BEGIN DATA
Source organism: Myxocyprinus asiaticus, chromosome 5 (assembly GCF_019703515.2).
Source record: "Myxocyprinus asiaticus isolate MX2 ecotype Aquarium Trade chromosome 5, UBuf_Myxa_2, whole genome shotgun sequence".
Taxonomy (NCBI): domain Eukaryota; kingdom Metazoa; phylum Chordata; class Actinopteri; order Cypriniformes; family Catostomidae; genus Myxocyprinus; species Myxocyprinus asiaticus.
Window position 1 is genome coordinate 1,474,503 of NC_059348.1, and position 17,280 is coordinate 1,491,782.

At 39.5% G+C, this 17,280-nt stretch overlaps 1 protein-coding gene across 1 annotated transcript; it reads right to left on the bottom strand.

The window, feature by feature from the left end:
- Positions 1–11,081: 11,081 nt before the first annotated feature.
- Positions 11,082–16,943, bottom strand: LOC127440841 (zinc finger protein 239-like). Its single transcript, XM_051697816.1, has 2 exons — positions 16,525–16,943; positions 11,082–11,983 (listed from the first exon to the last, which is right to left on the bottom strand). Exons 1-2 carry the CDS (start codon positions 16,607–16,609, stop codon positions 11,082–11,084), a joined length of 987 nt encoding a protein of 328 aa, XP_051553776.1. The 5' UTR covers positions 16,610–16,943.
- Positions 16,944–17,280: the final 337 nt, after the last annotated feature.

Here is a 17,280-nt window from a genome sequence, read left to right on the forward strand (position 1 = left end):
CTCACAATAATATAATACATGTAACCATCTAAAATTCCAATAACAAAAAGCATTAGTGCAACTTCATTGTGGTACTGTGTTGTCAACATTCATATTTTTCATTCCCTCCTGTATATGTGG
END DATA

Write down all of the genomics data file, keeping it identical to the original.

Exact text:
Source organism: Myxocyprinus asiaticus, chromosome 5 (assembly GCF_019703515.2).
Source record: "Myxocyprinus asiaticus isolate MX2 ecotype Aquarium Trade chromosome 5, UBuf_Myxa_2, whole genome shotgun sequence".
Taxonomy (NCBI): domain Eukaryota; kingdom Metazoa; phylum Chordata; class Actinopteri; order Cypriniformes; family Catostomidae; genus Myxocyprinus; species Myxocyprinus asiaticus.
Window position 1 is genome coordinate 1,474,503 of NC_059348.1, and position 17,280 is coordinate 1,491,782.

At 39.5% G+C, this 17,280-nt stretch overlaps 1 protein-coding gene across 1 annotated transcript; it reads right to left on the bottom strand.

The window, feature by feature from the left end:
- Positions 1–11,081: 11,081 nt before the first annotated feature.
- Positions 11,082–16,943, bottom strand: LOC127440841 (zinc finger protein 239-like). Its single transcript, XM_051697816.1, has 2 exons — positions 16,525–16,943; positions 11,082–11,983 (listed from the first exon to the last, which is right to left on the bottom strand). Exons 1-2 carry the CDS (start codon positions 16,607–16,609, stop codon positions 11,082–11,084), a joined length of 987 nt encoding a protein of 328 aa, XP_051553776.1. The 5' UTR covers positions 16,610–16,943.
- Positions 16,944–17,280: the final 337 nt, after the last annotated feature.

Here is a 17,280-nt window from a genome sequence, read left to right on the forward strand (position 1 = left end):
CTCACAATAATATAATACATGTAACCATCTAAAATTCCAATAACAAAAAGCATTAGTGCAACTTCATTGTGGTACTGTGTTGTCAACATTCATATTTTTCATTCCCTCCTGTATATGTGG